For how content is available to companies like OpenAI and others crawling the web, we will never sell user data. When we were working on our terms of service, I made sure that we spelled out that all content is owned by users, not us. We have no rights to that content beyond being able to display it in I believe the web should be open by default and personally for my own blog, I’m fine if AI bots crawl it, but there should be easy ways to opt-out. There are a couple of plug-ins to exclude OpenAI, so it’s essentially just a couple clicks to set that up. has intentionally omitted some social features that are commonplace on other platforms; such as likes and boosts. I know for me personally, I occasionally wish I could easily boost a post to help someone get a bit more exposure. Have you ever regretted omitting those features? Is there any consideration to adding them someday?

I try to reevaluate these decisions occasionally, but no regrets. For everyone who wishes worked a little more like Twitter or Mastodon, I think there are other users who would be disappointed if we changed it. The goal was to minimize a lot of the noise, judgement, and outrage in other platforms that are partially given fuel by public likes and boosts, especially when combined with algorithmic timelines and trends. can also work as a companion to other networks, so if someone wants those features they can can use Mastodon or Threads for the social aspect, and use more for traditional blogging, or for handling cross-posting.

Speaking of cross posting, supports a nice range of services and protocols. Do you have a favorite? Or a protocol that you think may stand the test of time and be here 40 years from now?

40 years is a long time! The oldest formats that supports are probably RSS and the MetaWeblog API, and those are “only” a little over 20 years old. For cross-posting, a lot of it has to use proprietary APIs that I do not expect to be around forever. Posting to services like Tumblr, Medium, or LinkedIn is not based on standards. I like the IndieWeb’s Micropub and Webmention APIs. I also expect ActivityPub to be with us for a long time. Those are all W3C Recommendations.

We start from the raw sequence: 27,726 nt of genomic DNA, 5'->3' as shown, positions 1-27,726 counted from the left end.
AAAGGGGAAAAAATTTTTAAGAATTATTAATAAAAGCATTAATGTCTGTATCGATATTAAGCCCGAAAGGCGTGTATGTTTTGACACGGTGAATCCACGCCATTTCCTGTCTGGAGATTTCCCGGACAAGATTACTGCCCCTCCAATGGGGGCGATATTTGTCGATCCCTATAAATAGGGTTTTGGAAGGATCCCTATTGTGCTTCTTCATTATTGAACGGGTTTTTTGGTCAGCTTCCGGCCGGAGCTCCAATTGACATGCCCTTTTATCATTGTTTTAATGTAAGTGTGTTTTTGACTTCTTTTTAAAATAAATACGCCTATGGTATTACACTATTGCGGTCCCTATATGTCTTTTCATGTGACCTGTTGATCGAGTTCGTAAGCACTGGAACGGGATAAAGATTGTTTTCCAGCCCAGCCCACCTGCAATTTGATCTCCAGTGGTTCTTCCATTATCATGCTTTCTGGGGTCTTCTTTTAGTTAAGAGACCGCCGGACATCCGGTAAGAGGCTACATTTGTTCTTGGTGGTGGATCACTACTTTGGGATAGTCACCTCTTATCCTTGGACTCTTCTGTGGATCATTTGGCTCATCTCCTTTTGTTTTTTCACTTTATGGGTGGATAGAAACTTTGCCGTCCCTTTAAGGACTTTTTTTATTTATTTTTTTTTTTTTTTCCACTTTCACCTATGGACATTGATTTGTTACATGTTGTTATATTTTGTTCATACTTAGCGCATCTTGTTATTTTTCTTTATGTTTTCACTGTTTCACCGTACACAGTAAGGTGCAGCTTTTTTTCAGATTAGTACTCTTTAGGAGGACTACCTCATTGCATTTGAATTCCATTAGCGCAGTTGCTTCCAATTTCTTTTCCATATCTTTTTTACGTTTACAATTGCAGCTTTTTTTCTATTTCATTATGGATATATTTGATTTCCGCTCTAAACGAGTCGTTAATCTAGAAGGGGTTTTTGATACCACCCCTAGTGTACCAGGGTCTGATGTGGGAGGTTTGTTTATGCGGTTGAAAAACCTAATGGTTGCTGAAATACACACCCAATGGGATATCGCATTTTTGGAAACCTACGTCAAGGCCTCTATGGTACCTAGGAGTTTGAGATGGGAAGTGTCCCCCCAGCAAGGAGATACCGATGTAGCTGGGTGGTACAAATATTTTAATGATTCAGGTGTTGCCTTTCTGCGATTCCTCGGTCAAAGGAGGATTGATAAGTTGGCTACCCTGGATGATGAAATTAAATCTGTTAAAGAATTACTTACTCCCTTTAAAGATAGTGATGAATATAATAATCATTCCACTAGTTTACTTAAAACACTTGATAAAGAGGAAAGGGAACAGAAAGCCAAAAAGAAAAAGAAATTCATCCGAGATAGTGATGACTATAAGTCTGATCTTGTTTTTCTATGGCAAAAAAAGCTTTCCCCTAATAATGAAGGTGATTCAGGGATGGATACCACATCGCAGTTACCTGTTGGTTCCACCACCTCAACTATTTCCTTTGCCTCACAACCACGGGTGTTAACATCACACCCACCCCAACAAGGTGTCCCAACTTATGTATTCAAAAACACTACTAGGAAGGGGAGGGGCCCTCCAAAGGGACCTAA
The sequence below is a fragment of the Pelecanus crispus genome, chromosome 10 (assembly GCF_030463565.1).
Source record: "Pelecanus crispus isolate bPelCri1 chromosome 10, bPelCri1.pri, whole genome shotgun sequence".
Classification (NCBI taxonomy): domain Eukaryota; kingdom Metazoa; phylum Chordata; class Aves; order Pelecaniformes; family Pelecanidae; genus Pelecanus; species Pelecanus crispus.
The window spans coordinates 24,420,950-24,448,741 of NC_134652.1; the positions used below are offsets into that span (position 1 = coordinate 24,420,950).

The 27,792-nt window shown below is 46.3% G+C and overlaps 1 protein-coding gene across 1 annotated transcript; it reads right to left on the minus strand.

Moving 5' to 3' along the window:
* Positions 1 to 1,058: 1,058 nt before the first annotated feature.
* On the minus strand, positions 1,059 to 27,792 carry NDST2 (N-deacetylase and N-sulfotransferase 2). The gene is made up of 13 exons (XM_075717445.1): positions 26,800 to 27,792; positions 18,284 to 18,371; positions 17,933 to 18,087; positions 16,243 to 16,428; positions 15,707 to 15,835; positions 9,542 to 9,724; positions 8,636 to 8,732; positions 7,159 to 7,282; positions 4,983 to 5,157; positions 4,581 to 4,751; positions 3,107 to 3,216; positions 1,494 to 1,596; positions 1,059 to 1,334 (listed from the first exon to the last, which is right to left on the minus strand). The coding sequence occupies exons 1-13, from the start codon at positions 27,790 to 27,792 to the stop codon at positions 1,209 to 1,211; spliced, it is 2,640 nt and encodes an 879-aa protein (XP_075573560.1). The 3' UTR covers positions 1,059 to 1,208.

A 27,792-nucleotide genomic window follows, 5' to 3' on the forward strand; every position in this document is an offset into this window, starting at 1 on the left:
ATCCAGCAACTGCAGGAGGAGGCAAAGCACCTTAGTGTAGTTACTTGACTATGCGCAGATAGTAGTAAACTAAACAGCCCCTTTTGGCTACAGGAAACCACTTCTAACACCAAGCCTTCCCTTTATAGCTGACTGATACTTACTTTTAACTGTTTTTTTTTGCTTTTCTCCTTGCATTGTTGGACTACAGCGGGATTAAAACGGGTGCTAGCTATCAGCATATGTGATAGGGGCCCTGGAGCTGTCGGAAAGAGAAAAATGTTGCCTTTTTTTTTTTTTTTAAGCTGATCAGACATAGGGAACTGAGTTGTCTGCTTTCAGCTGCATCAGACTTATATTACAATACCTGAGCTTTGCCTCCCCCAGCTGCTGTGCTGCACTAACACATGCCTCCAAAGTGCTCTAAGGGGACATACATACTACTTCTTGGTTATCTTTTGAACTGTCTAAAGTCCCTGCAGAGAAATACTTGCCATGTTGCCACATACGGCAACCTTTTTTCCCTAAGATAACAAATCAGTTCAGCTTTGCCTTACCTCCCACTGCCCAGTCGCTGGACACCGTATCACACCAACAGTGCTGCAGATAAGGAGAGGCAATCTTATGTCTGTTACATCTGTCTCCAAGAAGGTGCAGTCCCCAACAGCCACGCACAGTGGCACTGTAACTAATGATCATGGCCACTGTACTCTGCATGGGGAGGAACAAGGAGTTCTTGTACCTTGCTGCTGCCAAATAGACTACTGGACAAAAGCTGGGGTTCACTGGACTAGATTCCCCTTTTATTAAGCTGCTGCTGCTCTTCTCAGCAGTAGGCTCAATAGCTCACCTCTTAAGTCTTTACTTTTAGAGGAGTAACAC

HTTP will turn 40 in just 5 short years. We are old men Manton! 😂 Thank you for taking the time for this interview. I really enjoy catching up. I think is a bright spot of the open web. Is there anything you would like people that are new to to check out or anything new for existing members to look forward to?

Thanks! Great talking to you again. For anyone new to, the platform isn’t just one thing: it’s a social network with fediverse compatibility so people on Mastodon can follow and reply to your posts, but it’s also a full blogging platform, similar to what you might have with WordPress. We are always making it better… I’m currently working on improvements to our web post editor and support for Threads. It’s going to be an exciting year for the open web.

My thanks to Manton for taking the time to do this interview. I hope we do it again in a year or so.